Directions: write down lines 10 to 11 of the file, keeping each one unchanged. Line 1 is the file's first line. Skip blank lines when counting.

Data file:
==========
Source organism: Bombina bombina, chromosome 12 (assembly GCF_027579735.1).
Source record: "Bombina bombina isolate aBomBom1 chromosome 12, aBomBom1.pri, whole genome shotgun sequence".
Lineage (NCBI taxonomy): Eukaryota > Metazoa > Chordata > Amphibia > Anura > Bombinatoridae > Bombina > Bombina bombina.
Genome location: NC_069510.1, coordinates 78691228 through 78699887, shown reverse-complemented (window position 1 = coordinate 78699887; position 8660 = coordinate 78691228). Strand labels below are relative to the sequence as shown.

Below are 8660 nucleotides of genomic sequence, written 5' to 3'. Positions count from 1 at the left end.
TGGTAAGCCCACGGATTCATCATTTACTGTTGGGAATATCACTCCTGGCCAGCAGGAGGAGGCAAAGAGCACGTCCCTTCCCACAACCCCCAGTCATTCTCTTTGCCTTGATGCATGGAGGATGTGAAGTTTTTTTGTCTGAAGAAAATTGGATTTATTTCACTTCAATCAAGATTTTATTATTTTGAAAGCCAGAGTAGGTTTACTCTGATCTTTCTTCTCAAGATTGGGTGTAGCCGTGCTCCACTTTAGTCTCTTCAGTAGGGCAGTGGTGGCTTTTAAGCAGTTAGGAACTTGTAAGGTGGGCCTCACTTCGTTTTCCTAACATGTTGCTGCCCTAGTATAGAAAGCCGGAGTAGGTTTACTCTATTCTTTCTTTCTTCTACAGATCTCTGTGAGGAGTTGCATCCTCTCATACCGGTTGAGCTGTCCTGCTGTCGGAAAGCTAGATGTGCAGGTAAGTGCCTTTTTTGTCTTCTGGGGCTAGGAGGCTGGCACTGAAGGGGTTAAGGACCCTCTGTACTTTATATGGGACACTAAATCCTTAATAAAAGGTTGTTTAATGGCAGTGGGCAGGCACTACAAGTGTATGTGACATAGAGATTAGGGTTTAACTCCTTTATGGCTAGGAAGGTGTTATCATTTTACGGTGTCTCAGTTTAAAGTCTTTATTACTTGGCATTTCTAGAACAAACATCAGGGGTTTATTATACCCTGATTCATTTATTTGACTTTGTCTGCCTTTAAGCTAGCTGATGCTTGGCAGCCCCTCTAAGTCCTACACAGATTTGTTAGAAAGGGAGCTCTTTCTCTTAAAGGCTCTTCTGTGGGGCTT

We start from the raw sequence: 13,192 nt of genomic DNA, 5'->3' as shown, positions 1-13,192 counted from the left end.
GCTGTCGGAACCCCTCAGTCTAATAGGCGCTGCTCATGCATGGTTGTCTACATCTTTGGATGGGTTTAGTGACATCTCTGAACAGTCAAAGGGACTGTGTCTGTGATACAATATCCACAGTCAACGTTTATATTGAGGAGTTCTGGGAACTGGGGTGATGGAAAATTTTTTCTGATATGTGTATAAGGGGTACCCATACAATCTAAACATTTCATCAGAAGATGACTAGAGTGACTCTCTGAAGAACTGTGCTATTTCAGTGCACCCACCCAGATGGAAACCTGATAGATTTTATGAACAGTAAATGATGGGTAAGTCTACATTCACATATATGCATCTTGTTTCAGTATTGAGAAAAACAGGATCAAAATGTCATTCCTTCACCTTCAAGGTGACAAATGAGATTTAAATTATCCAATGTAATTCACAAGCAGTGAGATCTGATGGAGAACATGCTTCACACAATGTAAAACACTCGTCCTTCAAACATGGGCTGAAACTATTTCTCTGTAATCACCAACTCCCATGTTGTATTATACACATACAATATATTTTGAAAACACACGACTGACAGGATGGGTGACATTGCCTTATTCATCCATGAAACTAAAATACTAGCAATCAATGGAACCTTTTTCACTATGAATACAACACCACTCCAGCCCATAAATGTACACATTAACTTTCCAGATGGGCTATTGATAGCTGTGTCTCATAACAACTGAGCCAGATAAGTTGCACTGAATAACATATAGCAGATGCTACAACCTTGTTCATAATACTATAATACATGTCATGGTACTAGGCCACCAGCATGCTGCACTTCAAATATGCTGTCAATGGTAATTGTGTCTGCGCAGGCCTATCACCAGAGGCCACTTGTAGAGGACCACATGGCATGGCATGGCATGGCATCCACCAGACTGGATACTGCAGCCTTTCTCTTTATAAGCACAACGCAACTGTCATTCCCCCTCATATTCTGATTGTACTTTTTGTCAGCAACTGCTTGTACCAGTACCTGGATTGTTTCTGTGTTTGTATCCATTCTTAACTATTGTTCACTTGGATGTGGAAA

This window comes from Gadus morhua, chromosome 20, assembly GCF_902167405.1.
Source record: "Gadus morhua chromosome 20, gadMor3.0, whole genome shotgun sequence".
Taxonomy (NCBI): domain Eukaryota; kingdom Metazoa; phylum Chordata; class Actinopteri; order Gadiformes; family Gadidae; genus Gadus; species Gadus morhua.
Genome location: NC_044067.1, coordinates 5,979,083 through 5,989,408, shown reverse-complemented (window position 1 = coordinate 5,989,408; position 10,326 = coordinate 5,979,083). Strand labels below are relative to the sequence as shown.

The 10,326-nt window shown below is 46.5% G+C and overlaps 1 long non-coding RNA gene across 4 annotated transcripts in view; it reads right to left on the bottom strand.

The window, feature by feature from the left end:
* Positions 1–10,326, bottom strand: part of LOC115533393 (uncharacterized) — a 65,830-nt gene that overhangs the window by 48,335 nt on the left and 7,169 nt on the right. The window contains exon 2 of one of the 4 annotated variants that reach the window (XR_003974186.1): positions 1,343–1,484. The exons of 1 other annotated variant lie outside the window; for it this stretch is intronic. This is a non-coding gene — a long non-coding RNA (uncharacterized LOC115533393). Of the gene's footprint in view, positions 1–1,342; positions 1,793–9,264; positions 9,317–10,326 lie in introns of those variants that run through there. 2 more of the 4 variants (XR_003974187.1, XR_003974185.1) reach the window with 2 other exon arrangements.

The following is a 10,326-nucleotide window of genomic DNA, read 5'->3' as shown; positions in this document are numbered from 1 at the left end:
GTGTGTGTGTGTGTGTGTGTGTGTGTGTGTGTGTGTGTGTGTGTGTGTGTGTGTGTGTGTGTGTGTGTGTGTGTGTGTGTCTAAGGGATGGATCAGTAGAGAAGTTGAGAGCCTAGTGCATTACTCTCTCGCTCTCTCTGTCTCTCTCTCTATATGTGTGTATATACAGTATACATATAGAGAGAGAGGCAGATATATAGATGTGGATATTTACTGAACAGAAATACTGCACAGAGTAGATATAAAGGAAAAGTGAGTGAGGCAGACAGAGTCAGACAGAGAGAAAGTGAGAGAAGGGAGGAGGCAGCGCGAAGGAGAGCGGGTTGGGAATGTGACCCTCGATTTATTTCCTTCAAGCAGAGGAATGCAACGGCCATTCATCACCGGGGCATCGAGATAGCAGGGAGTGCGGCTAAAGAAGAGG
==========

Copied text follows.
Source record: "Gadus morhua chromosome 20, gadMor3.0, whole genome shotgun sequence".
Taxonomy (NCBI): domain Eukaryota; kingdom Metazoa; phylum Chordata; class Actinopteri; order Gadiformes; family Gadidae; genus Gadus; species Gadus morhua.